About the Waste Bans
In 1990, the Massachusetts Department of Environmental Protection (MassDEP) introduced its first bans on landfilling and combustion of easy-to-recycle and toxic materials. Additional "waste bans" have been phased in over time. The following materials and items are prohibited from disposal and/or transfer for disposal in Massachusetts:
- Asphalt pavement, brick & concrete
- Cathode ray tubes
- Clean gypsum wallboard (effective July 1, 2011)
- Ferrous & non-ferrous metals
- Glass & metal containers
- Lead acid batteries
- Leaves & yard waste
- Recyclable paper, cardboard & paperboard
- Single resin narrow-necked plastics
- Treated & untreated wood & wood waste (banned from landfills only)
- White goods (large appliances)
- Whole tires (banned from landfills only; shredded tires acceptable)
Since the first waste bans were introduced, Massachusetts municipalities and businesses - often supported by MassDEP grants and technical assistance - have developed new infrastructure to collect banned items and other discarded materials, and to divert them from disposal to reuse and recycling.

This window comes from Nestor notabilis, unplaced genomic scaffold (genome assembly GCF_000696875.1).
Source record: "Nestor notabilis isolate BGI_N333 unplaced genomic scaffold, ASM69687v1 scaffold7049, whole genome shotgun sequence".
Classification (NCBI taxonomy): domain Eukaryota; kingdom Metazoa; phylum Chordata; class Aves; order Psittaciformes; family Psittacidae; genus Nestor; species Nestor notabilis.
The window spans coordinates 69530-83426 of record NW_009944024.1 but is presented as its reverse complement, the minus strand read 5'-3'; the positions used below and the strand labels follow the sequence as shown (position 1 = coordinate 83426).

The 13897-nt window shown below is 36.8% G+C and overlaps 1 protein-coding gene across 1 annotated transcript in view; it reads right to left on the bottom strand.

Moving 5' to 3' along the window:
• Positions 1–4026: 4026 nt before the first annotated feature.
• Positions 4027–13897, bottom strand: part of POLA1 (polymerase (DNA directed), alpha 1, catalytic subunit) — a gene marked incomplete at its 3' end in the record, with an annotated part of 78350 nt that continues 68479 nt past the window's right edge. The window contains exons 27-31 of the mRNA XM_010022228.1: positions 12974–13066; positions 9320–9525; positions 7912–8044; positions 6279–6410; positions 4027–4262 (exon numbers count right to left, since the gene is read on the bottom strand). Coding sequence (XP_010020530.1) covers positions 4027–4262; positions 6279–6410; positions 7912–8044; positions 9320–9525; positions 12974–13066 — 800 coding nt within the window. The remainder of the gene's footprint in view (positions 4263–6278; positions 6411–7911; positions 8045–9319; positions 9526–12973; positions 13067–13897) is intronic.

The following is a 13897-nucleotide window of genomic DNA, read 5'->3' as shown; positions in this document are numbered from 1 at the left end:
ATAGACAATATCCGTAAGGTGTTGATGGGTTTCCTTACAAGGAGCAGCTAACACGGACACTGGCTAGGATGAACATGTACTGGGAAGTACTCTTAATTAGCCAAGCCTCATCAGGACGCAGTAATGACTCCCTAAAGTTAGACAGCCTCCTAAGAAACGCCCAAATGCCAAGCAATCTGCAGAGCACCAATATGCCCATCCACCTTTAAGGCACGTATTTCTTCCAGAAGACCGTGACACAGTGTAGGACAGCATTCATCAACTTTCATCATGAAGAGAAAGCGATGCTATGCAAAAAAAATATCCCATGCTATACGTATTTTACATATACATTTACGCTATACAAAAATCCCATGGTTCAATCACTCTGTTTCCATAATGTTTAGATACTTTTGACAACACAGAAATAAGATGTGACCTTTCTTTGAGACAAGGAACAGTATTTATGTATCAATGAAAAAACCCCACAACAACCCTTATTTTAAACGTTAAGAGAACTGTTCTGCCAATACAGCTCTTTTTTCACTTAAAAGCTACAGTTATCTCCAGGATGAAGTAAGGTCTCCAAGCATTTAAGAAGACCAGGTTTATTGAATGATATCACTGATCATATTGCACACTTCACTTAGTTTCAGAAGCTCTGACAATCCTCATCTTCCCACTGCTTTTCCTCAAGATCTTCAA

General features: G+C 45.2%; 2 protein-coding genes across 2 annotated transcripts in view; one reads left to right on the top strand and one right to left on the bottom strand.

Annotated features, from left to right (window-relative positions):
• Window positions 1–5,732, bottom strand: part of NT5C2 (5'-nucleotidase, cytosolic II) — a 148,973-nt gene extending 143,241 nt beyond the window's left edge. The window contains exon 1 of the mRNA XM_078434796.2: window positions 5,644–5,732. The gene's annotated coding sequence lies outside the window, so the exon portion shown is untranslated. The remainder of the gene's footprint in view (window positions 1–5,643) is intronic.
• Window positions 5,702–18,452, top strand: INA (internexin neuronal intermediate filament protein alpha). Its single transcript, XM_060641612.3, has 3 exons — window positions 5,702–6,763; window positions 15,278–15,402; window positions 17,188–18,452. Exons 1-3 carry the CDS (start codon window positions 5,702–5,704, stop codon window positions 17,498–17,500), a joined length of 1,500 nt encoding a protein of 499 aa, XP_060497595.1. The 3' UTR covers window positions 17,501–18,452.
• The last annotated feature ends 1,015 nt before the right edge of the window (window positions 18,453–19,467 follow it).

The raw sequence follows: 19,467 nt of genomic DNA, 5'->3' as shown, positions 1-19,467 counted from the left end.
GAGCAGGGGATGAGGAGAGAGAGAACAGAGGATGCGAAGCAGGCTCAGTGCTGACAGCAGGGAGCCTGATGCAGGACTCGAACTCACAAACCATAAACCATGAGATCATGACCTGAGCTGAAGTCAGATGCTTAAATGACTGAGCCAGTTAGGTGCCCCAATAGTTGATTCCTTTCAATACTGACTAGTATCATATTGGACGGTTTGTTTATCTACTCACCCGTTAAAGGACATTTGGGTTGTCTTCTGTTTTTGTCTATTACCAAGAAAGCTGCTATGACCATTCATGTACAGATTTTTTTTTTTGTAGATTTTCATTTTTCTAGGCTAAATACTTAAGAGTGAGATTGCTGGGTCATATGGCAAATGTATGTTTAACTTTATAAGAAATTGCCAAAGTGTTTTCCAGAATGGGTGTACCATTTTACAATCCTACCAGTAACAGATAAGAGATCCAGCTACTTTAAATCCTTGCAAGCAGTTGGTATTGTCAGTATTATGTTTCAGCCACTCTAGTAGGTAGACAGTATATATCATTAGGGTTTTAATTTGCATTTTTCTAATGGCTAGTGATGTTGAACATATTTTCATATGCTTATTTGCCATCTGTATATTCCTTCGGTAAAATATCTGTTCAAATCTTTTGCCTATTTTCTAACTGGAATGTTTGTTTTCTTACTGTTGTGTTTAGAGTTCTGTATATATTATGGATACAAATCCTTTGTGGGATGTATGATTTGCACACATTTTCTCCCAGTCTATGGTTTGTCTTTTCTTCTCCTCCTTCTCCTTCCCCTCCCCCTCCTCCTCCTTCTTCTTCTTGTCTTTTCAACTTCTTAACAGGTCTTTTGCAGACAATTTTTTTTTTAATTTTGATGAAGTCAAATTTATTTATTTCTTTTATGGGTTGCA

Regulations, Policies & Guidance
- 310 CMR 19.000: Solid Waste Management Facility Regulations
See Section 19.017: Waste Bans
- Waste & Recycling Policies & Guidance
Documents interpreting MassDEP regulations and how to comply with them.
Compliance Assistance for Generators of Waste
- Your Business & The Waste Bans: What You Need to Know, March 2012
- Your Municipality & the Waste Bans: Compliance Guide for Towns & Cities, November 2011
- Property Managers & the Waste Bans: What You Need to Know
- Electronics Recycling
Recycle obsolete or unwanted cell and smart phones, computers and monitors, televisions, DVD and MP3 players, pagers, PDAs and other devices.
- Frequently Asked Questions: Construction & Demolition Materials Waste Bans
For More Information
If you want to learn more about the waste bans or have questions about complying with them, please contact John Fischer at 617-292-5632 or firstname.lastname@example.org.